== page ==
Back Bay Chorale opens 40th season with mixed jumble of Verdi and Wagner
The Back Bay Chorale inaugurated its 40th season with an uneven but enjoyable program of Wagner and Verdi Sunday afternoon at Sanders Theatre. The opera selections offered were a dizzying mishmash of popular choral highlights and show-stopper arias. The Back Bay Chorale and Orchestra navigated this terrain with verve; the featured artists, despite some stunning moments, not so much.
Wagner took up the first half of the concert, which opened with three anachronistically ordered Tannhäuser selections: the “Entrance of the Guests” scene, followed by the soprano aria “Dich teure Halle,” and then the overture. The Back Bay Chorus found the right balance between power and nobility in the first Tännhauser excerpt, and soprano Karen Slack delivered “Dich teure Halle” with ease. The highlight of the Wagner section was conductor Scott Allen Jarrett’s reading of the Tännhauser overture, which struck a fine balance between the slow nobility of its main theme and its kinetic auxiliary themes.
The closing scene of Die Meistersinger von Nümberg ended the Wagner half and featured a disappointing appearance by tenor Corey Nix. As Walther, Nix had an appropriately beatific expression on his face, singing his valedictory song after his apprenticeship under the eponymous master-singers. But his tenor, though possessing warmth and penetration, was wavery and simply ran dry on high notes.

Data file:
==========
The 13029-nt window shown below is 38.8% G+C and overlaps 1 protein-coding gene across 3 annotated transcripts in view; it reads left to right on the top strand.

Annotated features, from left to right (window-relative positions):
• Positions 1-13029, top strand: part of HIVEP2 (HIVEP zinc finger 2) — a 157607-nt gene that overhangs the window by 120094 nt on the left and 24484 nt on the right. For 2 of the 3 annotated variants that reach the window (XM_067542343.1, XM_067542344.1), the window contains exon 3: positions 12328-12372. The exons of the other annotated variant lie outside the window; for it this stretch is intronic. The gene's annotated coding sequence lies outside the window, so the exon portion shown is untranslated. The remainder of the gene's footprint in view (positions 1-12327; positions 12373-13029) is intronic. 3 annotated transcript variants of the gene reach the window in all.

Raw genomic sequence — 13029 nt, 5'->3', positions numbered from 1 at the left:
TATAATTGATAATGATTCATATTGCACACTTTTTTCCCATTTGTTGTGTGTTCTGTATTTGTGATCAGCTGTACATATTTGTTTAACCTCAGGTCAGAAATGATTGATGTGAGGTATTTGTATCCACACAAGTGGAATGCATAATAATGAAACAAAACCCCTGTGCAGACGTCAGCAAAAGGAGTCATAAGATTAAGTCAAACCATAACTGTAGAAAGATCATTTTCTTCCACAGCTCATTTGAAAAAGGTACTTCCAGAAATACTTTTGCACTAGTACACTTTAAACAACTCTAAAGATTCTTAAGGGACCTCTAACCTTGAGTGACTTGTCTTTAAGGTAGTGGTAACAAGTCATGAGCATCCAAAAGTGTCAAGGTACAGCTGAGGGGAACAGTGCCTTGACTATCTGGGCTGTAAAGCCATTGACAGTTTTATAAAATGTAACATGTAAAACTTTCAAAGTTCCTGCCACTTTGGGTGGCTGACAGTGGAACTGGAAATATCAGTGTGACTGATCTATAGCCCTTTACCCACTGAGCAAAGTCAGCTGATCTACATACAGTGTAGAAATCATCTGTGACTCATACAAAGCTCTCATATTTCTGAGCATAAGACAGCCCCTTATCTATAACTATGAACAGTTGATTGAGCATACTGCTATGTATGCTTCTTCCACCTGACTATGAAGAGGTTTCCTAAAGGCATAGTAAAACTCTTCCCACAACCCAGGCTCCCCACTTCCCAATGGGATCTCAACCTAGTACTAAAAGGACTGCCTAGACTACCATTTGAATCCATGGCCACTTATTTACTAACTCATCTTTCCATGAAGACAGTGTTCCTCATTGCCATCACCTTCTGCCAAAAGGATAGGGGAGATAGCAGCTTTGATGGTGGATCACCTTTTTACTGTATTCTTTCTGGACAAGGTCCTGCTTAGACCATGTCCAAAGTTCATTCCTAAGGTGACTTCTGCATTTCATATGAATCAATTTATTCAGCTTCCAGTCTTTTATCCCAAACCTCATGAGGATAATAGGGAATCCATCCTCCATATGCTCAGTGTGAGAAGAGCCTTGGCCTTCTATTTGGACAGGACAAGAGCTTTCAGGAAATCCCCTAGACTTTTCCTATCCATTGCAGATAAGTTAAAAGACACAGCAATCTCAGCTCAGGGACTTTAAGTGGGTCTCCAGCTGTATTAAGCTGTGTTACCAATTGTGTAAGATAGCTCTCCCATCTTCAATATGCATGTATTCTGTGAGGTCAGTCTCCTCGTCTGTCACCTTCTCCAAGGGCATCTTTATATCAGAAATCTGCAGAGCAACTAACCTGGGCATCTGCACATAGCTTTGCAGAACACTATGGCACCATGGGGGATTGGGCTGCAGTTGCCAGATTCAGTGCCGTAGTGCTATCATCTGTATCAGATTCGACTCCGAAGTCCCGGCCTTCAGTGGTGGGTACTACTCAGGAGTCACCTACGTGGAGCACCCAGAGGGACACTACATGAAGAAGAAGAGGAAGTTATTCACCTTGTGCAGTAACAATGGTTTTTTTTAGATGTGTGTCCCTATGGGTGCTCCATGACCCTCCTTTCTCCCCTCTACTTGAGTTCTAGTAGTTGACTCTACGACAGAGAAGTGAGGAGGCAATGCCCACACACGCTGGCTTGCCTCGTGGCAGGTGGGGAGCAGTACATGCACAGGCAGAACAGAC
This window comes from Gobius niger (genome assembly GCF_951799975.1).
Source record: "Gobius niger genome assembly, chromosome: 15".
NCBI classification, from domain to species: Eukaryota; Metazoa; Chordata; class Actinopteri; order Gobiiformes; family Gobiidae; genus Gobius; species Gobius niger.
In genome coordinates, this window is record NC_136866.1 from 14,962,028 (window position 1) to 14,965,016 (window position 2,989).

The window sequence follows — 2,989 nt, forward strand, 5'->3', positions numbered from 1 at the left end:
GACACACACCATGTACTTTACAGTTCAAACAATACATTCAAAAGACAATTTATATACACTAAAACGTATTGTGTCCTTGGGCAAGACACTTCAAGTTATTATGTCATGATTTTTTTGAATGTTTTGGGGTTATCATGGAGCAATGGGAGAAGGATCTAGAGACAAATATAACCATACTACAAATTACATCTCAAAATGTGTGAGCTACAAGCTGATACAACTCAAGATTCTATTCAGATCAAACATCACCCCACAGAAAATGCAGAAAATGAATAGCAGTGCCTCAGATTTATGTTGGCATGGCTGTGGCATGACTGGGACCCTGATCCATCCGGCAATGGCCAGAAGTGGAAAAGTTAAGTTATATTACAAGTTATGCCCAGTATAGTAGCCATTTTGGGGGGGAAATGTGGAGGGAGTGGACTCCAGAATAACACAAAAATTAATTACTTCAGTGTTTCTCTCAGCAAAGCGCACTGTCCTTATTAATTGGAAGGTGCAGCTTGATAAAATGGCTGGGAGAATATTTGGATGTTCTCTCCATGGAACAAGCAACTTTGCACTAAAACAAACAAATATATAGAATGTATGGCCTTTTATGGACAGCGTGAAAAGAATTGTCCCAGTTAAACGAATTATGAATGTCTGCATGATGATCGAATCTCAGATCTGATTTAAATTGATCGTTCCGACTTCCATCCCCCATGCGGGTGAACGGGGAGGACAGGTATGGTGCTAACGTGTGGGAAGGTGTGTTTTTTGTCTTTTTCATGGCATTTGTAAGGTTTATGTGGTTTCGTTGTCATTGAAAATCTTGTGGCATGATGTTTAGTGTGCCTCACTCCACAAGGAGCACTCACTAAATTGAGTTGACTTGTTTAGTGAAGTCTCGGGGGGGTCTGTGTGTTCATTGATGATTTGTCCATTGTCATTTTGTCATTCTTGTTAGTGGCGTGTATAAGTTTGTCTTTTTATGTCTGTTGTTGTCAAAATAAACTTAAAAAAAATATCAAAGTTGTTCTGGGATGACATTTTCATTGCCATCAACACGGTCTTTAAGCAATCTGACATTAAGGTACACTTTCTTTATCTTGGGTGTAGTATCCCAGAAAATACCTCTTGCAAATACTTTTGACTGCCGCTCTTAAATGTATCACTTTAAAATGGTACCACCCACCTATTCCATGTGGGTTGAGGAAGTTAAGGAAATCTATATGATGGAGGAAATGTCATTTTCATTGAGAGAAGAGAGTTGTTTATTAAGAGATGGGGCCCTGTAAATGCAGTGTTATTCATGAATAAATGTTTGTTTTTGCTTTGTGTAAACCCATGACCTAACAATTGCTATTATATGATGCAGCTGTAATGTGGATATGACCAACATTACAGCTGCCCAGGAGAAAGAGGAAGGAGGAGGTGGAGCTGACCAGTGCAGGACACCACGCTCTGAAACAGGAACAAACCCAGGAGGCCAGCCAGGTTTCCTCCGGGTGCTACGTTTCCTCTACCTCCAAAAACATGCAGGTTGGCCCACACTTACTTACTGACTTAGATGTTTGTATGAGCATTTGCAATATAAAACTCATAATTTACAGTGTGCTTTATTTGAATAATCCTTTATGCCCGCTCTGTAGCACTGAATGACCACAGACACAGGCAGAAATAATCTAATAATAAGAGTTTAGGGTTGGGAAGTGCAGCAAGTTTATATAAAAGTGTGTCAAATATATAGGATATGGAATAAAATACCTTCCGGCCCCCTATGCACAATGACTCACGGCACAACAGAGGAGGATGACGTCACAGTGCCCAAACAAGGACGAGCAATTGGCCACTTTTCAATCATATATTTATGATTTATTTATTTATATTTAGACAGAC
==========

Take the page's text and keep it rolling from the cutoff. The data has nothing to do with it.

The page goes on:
The second half of the program was a diverse Verdi program, beginning with two selections from La forza del destino, continuing with excerpts from the first act of La traviata, “Va, pensiero” from Nabucco, and ending with the Act II finale to Aida. The Back Bay Orchestra zipped along under Jarrett’s rousing reading of the Forza overture before soprano Karen Slack, looking visibly nervous, took the stage for “Pace, pace mio Dio.”
Slack had stepped in last-minute for soprano Michelle Johnson, who withdrew due to illness, so her tension was understandable. But it was also unwarranted, at least for the Forza selection: her rendition was committed and shattering and stood out as a highlight of the evening. Her voice is a gleaming lyric soprano; her performance imbued drama into every phrase and movement
With the Traviata excerpts, however, the afternoon began to fray. The first act was presented, minus a duet, plenty of recitatives, and an aria; the result could safely be called disorienting. “Sempre libera,” which concluded the Traviata excerpts, was marred by false starts and missed lines. Slack was also on shakier ground when it came to the florid writing, smudging the turns and lunging to attack the downward scales.
The chorus, on the other hand, sang the part of Violetta’s friends with clarity and great precision, making them unusually lucid party guests. The choral “Va, pensiero” from Nabucco, which came next, was delivered rather too quickly. It took the final scene from act II of Aida to bring things back around. Here, sans soloists, the chorus and orchestra, especially its fine trumpeters, delivered the goods. Encoring the afternoon was a brisk but powerful rendition of the “Anvil Chorus” from Verdi’s Il trovatore.
Back Bay Chorale’s next concert will be March 8 with a program featuring music of J.S. Bach and works commissioned by the Chorale over the last 40 years. backbaychorale.org
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